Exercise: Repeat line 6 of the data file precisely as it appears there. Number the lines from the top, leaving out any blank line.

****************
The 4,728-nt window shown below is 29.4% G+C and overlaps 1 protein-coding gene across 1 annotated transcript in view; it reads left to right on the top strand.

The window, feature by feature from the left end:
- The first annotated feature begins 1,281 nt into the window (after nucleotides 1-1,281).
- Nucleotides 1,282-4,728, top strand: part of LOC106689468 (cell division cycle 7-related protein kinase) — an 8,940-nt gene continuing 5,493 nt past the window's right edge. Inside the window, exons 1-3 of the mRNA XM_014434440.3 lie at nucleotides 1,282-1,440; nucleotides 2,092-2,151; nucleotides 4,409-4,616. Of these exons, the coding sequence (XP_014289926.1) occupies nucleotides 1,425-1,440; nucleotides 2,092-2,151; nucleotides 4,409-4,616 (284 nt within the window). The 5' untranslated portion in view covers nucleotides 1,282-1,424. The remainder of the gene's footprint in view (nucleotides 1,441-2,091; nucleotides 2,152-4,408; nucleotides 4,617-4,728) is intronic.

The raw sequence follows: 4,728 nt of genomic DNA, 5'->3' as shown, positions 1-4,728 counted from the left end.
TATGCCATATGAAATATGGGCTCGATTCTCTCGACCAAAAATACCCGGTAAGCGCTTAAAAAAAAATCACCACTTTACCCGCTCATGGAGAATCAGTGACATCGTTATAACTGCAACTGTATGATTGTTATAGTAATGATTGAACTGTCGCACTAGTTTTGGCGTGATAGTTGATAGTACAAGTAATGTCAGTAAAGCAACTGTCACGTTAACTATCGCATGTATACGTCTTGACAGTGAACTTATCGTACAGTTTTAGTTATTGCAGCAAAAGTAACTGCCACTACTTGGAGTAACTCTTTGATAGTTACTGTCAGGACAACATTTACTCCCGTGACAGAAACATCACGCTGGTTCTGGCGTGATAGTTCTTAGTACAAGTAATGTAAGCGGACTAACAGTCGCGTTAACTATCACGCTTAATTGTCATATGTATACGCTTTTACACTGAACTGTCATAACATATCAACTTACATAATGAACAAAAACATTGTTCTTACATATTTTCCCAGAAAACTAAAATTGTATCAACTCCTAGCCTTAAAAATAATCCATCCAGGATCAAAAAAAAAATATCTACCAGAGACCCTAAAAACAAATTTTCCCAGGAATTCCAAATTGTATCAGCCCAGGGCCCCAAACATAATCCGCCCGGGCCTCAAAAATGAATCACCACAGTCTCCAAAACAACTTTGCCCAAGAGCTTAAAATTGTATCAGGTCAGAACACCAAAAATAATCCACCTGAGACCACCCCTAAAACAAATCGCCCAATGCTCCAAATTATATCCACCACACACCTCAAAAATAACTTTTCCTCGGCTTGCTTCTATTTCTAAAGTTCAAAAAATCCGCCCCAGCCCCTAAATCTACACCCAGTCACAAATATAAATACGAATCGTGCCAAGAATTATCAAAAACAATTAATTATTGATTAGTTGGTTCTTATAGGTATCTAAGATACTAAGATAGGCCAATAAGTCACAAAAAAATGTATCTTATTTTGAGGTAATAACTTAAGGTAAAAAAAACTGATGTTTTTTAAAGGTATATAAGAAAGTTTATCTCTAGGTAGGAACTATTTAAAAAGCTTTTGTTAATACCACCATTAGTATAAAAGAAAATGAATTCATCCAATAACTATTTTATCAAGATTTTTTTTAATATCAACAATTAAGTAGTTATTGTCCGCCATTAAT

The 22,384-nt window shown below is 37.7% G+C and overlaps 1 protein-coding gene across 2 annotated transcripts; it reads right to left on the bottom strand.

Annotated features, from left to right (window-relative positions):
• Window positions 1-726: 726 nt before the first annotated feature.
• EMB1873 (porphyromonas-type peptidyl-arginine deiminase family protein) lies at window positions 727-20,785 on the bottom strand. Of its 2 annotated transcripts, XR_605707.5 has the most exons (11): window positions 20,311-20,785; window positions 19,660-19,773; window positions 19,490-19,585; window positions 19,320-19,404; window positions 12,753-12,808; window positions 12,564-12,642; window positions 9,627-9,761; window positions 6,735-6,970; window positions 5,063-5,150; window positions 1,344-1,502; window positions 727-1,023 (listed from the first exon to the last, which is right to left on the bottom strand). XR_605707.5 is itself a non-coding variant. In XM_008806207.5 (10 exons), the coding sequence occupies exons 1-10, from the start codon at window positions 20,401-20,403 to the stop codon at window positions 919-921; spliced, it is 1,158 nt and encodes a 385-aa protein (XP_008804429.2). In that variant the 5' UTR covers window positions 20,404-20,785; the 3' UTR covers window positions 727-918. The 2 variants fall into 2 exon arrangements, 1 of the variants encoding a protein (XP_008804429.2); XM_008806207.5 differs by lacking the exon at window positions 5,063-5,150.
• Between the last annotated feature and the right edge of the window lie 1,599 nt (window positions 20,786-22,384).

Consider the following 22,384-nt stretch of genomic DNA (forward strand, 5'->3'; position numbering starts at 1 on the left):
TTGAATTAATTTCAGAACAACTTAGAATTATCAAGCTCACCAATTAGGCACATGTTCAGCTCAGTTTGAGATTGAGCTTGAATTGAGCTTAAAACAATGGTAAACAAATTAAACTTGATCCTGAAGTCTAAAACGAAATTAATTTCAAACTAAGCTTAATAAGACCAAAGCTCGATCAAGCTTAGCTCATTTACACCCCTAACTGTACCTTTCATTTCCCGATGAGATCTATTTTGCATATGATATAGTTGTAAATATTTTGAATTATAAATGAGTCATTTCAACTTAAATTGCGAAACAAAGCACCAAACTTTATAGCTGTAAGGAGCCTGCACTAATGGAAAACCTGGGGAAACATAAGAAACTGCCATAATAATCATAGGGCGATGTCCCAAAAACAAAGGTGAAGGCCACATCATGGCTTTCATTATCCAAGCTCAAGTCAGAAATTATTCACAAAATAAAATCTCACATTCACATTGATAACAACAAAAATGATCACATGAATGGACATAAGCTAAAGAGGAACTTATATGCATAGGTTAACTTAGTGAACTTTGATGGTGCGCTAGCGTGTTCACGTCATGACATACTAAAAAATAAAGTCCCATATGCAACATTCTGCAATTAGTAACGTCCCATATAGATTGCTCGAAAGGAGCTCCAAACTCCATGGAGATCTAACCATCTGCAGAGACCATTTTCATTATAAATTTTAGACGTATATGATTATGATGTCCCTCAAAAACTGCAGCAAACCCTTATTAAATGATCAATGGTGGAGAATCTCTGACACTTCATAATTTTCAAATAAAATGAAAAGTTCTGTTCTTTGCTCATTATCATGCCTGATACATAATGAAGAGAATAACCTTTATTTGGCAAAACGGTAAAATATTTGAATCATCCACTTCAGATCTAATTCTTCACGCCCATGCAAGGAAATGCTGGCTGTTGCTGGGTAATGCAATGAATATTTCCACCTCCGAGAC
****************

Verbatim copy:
TATGCCATATGAAATATGGGCTCGATTCTCTCGACCAAAAATACCCGGTAAGCGCTTAAAAAAAAATCACCACTTTACCCGCTCATGGAGAATCAGTGACATCGTTATAACTGCAACTGTATGATTGTTATAGTAATGATTGAACTGTCGCACTAGTTTTGGCGTGATAGTTGATAGTACAAGTAATGTCAGTAAAGCAACTGTCACGTTAACTATCGCATGTATACGTCTTGACAGTGAACTTATCGTACAGTTTTAGTTATTGCAGCAAAAGTAACTGCCACTACTTGGAGTAACTCTTTGATAGTTACTGTCAGGACAACATTTACTCCCGTGACAGAAACATCACGCTGGTTCTGGCGTGATAGTTCTTAGTACAAGTAATGTAAGCGGACTAACAGTCGCGTTAACTATCACGCTTAATTGTCATATGTATACGCTTTTACACTGAACTGTCATAACATATCAACTTACATAATGAACAAAAACATTGTTCTTACATATTTTCCCAGAAAACTAAAATTGTATCAACTCCTAGCCTTAAAAATAATCCATCCAGGATCAAAAAAAAAATATCTACCAGAGACCCTAAAAACAAATTTTCCCAGGAATTCCAAATTGTATCAGCCCAGGGCCCCAAACATAATCCGCCCGGGCCTCAAAAATGAATCACCACAGTCTCCAAAACAACTTTGCCCAAGAGCTTAAAATTGTATCAGGTCAGAACACCAAAAATAATCCACCTGAGACCACCCCTAAAACAAATCGCCCAATGCTCCAAATTATATCCACCACACACCTCAAAAATAACTTTTCCTCGGCTTGCTTCTATTTCTAAAGTTCAAAAAATCCGCCCCAGCCCCTAAATCTACACCCAGTCACAAATATAAATACGAATCGTGCCAAGAATTATCAAAAACAATTAATTATTGATTAGTTGGTTCTTATAGGTATCTAAGATACTAAGATAGGCCAATAAGTCACAAAAAAATGTATCTTATTTTGAGGTAATAACTTAAGGTAAAAAAAACTGATGTTTTTTAAAGGTATATAAGAAAGTTTATCTCTAGGTAGGAACTATTTAAAAAGCTTTTGTTAATACCACCATTAGTATAAAAGAAAATGAATTCATCCAATAACTATTTTATCAAGATTTTTTTTAATATCAACAATTAAGTAGTTATTGTCCGCCATTAAT